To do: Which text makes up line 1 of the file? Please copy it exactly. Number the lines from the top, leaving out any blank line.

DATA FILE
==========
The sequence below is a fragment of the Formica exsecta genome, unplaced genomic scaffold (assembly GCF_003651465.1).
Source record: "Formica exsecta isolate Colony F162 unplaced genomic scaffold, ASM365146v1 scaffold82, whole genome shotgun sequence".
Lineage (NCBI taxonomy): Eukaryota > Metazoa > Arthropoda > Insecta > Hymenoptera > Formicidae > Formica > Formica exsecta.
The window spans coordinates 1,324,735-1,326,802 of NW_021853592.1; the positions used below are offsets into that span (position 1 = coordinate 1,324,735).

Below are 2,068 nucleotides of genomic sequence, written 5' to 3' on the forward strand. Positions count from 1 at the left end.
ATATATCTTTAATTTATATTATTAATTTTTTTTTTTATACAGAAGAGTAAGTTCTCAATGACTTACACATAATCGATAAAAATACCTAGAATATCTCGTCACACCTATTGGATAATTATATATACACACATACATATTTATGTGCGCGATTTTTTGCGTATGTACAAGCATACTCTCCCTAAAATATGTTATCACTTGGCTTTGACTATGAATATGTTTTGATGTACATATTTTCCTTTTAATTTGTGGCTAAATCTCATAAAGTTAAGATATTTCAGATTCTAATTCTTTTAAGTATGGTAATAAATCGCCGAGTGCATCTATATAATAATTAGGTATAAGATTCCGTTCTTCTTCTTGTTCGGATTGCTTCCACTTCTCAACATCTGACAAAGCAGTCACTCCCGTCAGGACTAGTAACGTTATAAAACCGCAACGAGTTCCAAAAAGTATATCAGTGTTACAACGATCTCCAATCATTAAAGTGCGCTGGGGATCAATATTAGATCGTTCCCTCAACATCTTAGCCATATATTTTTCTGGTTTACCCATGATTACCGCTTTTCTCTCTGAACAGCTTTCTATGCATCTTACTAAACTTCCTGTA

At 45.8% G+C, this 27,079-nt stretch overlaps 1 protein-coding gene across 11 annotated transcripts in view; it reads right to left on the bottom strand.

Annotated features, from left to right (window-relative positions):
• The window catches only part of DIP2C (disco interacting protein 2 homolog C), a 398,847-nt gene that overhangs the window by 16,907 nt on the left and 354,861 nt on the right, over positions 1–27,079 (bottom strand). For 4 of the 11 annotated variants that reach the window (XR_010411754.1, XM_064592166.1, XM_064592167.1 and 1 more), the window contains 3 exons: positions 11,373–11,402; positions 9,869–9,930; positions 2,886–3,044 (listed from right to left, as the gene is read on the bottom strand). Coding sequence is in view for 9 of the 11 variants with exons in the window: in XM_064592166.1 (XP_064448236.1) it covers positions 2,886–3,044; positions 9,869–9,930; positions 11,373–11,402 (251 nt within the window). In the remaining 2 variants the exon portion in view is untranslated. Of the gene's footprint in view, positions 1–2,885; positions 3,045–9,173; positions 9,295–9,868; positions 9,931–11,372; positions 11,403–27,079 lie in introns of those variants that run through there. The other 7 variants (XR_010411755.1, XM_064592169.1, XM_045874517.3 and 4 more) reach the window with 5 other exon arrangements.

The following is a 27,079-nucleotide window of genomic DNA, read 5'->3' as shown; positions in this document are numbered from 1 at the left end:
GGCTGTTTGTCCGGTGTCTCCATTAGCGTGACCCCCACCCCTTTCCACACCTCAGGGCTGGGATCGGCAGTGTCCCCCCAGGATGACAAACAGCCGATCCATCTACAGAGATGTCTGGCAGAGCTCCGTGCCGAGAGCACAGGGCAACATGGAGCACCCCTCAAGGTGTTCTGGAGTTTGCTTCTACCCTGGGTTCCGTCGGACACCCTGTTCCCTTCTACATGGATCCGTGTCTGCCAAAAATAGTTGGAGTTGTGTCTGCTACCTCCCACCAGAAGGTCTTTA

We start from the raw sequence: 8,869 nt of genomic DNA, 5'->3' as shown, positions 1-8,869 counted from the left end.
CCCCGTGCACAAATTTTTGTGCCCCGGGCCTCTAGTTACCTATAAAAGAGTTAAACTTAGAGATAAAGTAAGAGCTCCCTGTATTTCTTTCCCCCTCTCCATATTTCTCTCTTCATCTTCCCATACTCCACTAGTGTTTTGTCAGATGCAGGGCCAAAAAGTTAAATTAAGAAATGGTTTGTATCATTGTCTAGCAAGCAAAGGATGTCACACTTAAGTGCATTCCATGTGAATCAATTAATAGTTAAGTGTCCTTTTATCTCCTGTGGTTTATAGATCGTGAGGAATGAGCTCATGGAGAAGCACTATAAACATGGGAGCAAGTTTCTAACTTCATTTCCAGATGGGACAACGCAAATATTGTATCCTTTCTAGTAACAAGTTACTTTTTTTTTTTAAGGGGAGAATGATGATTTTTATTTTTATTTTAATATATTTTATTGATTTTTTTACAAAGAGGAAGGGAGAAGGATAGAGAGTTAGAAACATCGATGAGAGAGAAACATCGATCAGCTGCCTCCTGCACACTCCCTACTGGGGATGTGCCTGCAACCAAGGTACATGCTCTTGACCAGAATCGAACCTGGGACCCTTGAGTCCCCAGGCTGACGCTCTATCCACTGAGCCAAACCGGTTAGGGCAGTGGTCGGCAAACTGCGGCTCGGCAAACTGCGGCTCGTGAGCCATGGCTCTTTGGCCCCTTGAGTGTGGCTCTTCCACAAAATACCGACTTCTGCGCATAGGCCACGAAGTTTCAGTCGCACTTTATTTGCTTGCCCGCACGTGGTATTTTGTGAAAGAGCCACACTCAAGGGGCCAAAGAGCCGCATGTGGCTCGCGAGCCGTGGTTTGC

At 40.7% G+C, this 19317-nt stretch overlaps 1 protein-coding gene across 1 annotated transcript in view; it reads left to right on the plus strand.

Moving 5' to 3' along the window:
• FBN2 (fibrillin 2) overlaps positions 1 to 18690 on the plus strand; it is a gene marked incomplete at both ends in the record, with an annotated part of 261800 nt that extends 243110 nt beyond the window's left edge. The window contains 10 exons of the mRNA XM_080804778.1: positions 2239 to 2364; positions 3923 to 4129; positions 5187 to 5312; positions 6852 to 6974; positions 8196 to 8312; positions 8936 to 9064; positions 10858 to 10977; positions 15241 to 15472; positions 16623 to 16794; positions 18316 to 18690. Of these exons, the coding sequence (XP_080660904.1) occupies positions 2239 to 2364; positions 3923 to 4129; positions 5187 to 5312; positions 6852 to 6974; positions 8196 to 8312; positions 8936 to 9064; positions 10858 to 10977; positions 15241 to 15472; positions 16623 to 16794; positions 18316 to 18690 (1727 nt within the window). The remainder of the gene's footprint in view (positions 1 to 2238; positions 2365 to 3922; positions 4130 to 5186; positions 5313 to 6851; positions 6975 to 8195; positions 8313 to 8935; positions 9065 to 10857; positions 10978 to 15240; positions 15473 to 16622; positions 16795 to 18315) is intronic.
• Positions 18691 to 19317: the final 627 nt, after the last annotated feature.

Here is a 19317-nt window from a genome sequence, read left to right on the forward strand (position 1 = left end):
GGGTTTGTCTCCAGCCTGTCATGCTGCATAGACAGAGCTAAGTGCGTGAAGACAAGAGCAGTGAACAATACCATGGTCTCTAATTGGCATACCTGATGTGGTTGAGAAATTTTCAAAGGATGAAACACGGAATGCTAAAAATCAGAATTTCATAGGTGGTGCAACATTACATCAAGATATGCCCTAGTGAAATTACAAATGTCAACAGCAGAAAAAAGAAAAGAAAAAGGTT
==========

The sequence below is a fragment of the Formica exsecta genome, unplaced genomic scaffold (assembly GCF_003651465.1).